However, the movie did not find its way to the cinema halls during Ghatak’s days of living, ultimately finding its glorious destination 25 years later. Often considered as a breakthrough in the history of Indian Cinema, if this movie had released at the right time, it would have set examples of Ghatak’s unique skills and thinking in front of the whole world then.
Meghe Dhaka Tara is his most commercially successful directorial venture to date. His feelings of disgust at the broken society mixed with agony at the dying values of that time were perfectly captured in this movie. Ritwik Ghatak had beautifully sketched the loss of ideologies, values as well as moral sense against the ever-rising problems of destitution and deprivation.
The movie portrays the journey of the main protagonist Neeta, played by Supriya Choudhury. Faced with the burden to satisfy the needs of an otherwise parasitical family, hell-bent on utilizing her until the last moment, to meet their needs and wishes, she almost steers herself to obliteration.
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As Surama Ghatak recollects some bygone moments
Surama Ghatak in an interview many years later had beautifully described moments of those turbulent times of their life. She had recollected how once the filming of “Kato Ajanare” was shelved when Ritwik had a fallout with the producer of the movie. Ghatak kept on working on movies despite facing monetary issues.
Satyajit Ray, his usual contemporary in the Bengali movie industry at that time, had commented on Ghatak’s continued commercial failures, stating that “He had the misfortune to be largely ignored by the Bengali film public in his lifetime”. Ritwik Ghatak and his family had faced quite a lot of financial crisis, during this time, which many considers as one of the many reasons behind the deterioration of his mental health and his submission to alcohol. As she recollects now, her husband began succumbing to alcohol post the commercial failure of “Subarnarekha”.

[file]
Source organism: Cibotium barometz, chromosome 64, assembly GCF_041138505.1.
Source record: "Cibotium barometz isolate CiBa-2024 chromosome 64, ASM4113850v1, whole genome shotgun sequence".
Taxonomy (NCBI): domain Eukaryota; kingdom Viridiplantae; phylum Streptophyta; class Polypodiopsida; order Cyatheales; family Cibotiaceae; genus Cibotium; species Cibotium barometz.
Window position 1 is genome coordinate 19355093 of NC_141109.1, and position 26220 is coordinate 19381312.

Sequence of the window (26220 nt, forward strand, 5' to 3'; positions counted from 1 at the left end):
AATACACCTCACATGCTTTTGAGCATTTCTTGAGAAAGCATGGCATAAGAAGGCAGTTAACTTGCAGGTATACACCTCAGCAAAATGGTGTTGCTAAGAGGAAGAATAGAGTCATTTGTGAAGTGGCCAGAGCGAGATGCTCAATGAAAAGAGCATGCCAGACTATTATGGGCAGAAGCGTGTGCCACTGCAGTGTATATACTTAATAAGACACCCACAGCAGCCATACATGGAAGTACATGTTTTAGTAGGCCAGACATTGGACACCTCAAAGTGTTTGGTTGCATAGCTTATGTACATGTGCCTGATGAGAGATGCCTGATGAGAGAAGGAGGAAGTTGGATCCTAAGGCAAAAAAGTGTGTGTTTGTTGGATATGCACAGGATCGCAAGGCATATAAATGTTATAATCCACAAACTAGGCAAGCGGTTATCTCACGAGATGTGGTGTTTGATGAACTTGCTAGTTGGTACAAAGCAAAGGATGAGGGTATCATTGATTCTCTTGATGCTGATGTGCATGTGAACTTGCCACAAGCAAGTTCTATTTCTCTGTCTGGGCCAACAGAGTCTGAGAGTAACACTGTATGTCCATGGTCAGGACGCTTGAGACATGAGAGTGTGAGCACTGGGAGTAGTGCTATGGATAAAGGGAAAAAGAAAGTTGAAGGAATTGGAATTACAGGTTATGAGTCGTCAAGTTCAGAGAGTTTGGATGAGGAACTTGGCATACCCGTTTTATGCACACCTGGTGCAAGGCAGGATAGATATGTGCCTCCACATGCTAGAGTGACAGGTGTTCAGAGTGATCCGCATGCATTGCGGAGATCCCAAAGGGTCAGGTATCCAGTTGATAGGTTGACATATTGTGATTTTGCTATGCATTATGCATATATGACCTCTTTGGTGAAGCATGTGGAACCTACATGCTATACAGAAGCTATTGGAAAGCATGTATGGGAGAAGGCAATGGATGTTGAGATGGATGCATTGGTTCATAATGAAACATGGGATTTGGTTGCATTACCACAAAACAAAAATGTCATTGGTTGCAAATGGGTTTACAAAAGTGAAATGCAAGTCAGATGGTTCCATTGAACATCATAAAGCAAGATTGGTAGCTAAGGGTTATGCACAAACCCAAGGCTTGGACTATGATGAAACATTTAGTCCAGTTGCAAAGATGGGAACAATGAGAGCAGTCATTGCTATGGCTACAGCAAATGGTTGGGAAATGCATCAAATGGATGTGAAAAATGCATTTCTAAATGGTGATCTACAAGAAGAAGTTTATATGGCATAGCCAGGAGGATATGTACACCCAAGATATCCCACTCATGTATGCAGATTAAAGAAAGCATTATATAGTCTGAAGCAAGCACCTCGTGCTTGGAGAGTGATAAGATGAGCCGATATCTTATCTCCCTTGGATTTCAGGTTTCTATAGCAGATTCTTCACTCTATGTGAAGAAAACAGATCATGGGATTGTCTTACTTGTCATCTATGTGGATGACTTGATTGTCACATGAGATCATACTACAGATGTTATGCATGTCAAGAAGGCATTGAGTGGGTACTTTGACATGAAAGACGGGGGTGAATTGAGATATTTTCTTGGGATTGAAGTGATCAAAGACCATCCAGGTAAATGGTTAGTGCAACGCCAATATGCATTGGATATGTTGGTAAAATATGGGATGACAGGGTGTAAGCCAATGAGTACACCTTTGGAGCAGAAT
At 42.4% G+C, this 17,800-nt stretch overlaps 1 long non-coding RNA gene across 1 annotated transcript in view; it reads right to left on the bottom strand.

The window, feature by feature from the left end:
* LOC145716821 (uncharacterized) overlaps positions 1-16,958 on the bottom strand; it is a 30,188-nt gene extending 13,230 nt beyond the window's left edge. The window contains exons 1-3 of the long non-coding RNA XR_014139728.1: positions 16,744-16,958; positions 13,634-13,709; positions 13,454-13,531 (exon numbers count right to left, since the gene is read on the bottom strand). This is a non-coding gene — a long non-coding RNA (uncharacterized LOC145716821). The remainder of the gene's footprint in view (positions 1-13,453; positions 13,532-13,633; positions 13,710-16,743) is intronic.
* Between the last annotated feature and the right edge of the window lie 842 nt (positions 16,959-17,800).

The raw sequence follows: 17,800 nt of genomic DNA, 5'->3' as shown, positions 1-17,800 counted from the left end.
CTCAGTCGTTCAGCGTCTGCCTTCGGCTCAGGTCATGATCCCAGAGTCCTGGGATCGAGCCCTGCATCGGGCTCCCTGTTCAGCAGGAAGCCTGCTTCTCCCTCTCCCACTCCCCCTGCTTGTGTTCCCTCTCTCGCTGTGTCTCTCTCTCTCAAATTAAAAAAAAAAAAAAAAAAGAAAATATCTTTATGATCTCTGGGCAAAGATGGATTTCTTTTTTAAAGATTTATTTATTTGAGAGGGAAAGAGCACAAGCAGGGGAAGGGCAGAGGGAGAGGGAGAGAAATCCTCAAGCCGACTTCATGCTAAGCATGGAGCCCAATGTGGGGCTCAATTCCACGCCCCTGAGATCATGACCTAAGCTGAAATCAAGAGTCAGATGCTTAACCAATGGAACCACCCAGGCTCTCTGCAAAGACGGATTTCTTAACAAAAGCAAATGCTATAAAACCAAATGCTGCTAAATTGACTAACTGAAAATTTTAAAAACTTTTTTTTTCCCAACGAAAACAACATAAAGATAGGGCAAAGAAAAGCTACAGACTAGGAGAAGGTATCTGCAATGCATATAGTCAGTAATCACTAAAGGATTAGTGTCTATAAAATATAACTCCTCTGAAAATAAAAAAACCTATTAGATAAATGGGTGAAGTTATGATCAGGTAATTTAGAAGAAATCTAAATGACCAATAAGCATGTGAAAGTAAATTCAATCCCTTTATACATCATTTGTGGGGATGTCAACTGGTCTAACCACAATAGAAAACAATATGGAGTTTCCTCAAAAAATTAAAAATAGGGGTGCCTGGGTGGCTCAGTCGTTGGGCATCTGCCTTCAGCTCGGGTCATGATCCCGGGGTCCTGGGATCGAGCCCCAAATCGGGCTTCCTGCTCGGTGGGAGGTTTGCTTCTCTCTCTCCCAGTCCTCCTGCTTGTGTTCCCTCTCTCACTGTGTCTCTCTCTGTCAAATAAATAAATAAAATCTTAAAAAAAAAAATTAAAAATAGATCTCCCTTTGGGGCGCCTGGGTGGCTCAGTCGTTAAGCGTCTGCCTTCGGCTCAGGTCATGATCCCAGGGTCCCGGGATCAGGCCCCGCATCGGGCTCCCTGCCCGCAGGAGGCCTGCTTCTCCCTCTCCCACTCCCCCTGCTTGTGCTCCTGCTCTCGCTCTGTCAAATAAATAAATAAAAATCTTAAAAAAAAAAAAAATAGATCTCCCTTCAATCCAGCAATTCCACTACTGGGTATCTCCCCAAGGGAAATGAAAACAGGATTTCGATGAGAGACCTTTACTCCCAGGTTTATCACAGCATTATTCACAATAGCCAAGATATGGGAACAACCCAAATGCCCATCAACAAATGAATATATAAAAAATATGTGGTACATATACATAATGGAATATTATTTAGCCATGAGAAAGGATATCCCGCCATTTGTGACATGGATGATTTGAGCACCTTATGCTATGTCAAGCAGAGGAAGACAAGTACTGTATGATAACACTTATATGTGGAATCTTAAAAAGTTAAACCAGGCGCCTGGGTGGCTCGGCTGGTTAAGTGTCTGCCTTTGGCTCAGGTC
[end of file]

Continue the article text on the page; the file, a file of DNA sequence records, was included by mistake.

However, he never let his family face these hard times and allowed his wife and kids, to have the pleasures of an ordinary family as much as he could. However, things took an ugly turn with time and Ghatak was diagnosed with failing mental health. He never let his hunger for crafting mesmerizing movies perish and let his failing health get the better of him.
It is quite unbelievable, the way how he finished his last two films, amidst such grave health issues. While filming “Titash Ekti Nadir Nam”, he faced an almost fatal phthisis attack and had to undergo severe treatment at a hospital. While acting and filming for “Jukti Takko Aar Gappo”, Ritwik Ghatak used to vomit blood frequently. However, he had set an example of sincerity and dedication to work, by striving to be the best, even when he was undergoing such a painful phase.
He left this world on the 6th of February of 1976, owing to several health issues, leaving behind his works for inspiration and changes to be brought to the society. He desired that the audiences and moviemakers think beyond the ordinary and his wish has somewhat got fulfilled after his death. Nowadays, we see many filmmakers, separated by religion, caste, etc. but united through his marvelous works, as they strive to think out of the box and conjure magic on screen.